London Met unveils £125m campus plans, hints at move away from staff office hours in ‘new digital focus’

PUBLISHED: 17:54 09 May 2016 | UPDATED: 10:59 10 May 2016

An artist's impression of the new campus (Picture: London Met University)

An artist's impression of the new campus (Picture: London Met University)


London Metropolitan University has unveiled plans for its new £125million Islington campus, which will coincide with a “major reorganisation” of its four faculties.

An artist's impression of the new courtyard (Picture: London Met University)An artist's impression of the new courtyard (Picture: London Met University)

In a statement this afternoon, uni chiefs hinted staff office hours could be replaced in part by working from home via the web and hot-desking when they do need to be on-campus.

As part of its “new way of doing things”, the university will reshuffle its faculties into six new schools.

“The university will move to an agile working model,” said a spokesman, “an innovative approach that provides more freedom for staff about when and where they work.

“It is a digital-focused model where the emphasis is on outcomes rather than office hours.”

Meanwhile the campus plans, outlined in artists’ impressions, involve a “central plaza” which includes a café, gallery and performance spaces.

An artist's impression of the proposed new grad centre (Picture: London Met University)An artist's impression of the proposed new grad centre (Picture: London Met University)

Teaching facilities will surround the plaza, which will be connected to surrounding streets.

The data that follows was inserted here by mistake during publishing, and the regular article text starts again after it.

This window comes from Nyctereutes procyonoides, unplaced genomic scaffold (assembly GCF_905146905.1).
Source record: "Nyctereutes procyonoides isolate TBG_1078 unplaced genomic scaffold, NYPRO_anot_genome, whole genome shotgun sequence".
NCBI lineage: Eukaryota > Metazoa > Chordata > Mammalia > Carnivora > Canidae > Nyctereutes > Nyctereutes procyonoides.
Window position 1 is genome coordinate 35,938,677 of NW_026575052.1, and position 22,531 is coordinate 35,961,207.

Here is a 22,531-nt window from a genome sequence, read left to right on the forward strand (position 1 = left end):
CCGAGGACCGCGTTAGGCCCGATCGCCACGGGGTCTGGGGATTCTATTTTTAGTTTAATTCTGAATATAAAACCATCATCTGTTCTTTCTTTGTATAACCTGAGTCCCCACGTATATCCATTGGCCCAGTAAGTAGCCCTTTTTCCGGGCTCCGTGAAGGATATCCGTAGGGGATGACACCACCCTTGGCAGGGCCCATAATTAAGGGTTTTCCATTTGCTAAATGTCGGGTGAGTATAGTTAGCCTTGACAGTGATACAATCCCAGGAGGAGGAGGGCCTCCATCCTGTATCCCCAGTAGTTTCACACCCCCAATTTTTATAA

The plans have been drawn up following more than 30 consultations with staff, students and the public.

Vice chancellor John Raftery said: “We are excited to begin this work and create something very special in Islington.

“This is a time of exciting change for London Met. We are effectively creating a new higher education offering in Islington, all based around an inspiring campus.”

The university attracted criticism when plans to close its centres in Moorgate and Whitechapel were revealed in October, with Tower Hamlets Mayor John Biggs one of the most vocal critics of the move. Staff and students alike have also demonstrated against the proposals since their announcement.

But the university has been undeterred in its plans to bring all of its faculties together – business and law; art, architecture and design; life sciences and computing; and social sciences and humanities.

Mr Raftery said: “We are creating a university that is fit to meet the needs of its time.”

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